Physician Survey Reveals that Universal Healthcare Will Intensify the U.S. Doctor Shortage
5/20/2008 12:00:00 AM
FOR IMMEDIATE RELEASE
Physician Survey Reveals that Universal Healthcare Will Intensify the U.S. Doctor Shortage LocumTenens.com Says That 20 Percent of Physicians Will Leave Medicine
Alpharetta, Ga., May 20, 2008 Among almost 1,400 respondents to a recent physician survey by physician recruiting firm LocumTenens.com, more than 20 percent say they'll stop practicing medicine if universal healthcare insurance coverage is implemented under the new president. While 63 percent said they would 'continue practicing like they do today,' 11 percent indicated they would change occupations and nine percent said they would retire.
"These physician survey results signal to government officials and insurance industry executives that they must not discount physicians' potential response as healthcare reform is implemented," LocumTenens.com President David Roush said. "Any type of reform that further reduces their autonomy and income-earning potential will exacerbate the growing U.S. shortage of physicians."
In a 2006 report, the U.S. Health Resources and Services Administration projected a shortfall of 55,100 physicians by 2020. Richard Cooper, MD, director of the Health Policy Institute at the Medical College of Wisconsin in Milwaukee and a national expert on physician-workforce issues, has projected a shortage of 50,000 physicians by 2010 that could expand to 200,000 physicians by 2020.
When asked whether any healthcare reform package proposed by the 2008 presidential candidates should include policies to address the existing U.S. doctor shortage, 40 percent of respondents indicated the shortage is a real concern that the presidential candidates should address. Another 23 percent of physician survey respondents indicated the doctor shortage is a real concern, but not one critical enough for the candidates to address.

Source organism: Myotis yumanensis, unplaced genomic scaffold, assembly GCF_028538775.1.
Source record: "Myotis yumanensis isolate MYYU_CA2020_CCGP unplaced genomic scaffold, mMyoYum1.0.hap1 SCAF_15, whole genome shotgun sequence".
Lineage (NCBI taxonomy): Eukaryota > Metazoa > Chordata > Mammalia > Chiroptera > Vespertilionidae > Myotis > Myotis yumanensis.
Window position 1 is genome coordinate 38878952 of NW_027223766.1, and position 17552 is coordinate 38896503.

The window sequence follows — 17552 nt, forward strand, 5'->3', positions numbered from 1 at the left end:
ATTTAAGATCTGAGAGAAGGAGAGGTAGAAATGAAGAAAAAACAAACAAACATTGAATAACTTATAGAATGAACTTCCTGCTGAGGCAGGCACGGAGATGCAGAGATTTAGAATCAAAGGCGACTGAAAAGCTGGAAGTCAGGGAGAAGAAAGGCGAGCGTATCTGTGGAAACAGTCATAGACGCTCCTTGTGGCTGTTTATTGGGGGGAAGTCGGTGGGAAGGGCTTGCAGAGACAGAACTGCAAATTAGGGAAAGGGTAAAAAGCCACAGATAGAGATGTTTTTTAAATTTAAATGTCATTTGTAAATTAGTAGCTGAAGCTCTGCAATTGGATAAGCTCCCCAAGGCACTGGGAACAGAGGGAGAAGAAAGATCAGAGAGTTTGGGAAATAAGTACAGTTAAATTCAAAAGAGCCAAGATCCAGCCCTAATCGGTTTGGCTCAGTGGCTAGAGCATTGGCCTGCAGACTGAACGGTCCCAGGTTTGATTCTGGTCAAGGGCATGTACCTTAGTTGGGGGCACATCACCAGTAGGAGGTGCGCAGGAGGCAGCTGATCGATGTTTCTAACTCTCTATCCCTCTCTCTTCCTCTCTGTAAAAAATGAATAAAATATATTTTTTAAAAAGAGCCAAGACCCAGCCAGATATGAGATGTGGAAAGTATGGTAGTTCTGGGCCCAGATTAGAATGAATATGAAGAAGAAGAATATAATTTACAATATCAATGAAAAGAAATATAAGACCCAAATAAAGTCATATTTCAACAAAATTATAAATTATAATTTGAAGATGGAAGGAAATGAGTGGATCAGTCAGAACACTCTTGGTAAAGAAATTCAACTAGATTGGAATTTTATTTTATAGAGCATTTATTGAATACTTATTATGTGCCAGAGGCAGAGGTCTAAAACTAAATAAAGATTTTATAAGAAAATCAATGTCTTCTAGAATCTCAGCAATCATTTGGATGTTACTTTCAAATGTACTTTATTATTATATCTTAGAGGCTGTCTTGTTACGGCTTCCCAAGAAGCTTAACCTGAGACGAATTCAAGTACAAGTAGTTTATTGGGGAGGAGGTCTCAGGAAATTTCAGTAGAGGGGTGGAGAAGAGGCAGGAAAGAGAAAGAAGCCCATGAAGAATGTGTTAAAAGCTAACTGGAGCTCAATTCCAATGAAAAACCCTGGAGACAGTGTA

Reactions VariedAmong the 17% of physician survey respondents who wrote in an "other" answer to the question, "If universal healthcare insurance coverage is implemented under the new president, what will you do?" were some who said their course of action would depend on how universal coverage is structured. Three percent said they'd adapt their practices or practice less than they do today, three percent said they were not sure what they would do, and one percent said they would stop accepting insurance and go to a fee-for-service model.
Out of 1,379 respondents to the recent LocumTenens.com physician survey, only 5% say the best solution to U.S. healthcare reform is to leave the current system in place. In answer to the question, "What do you think is the best 'solution' for healthcare reform?" physicians selected among multiple responses as follows:
- Leave the current system in place - 5%
- Implement universal healthcare insurance coverage with multi-payer reimbursement - 27%
- Implement universal healthcare insurance coverage with single-payer reimbursement - 23%
- Implement tax-credit program to allow uninsured to better afford healthcare coverage and services - 25%
- "Other" - 20%
With regard to the presidential race and which candidate has offered the soundest plan for improving the delivery of healthcare services for all Americans, more than half of responding physicians (52%) said, "None of the remaining candidates has offered a solid plan."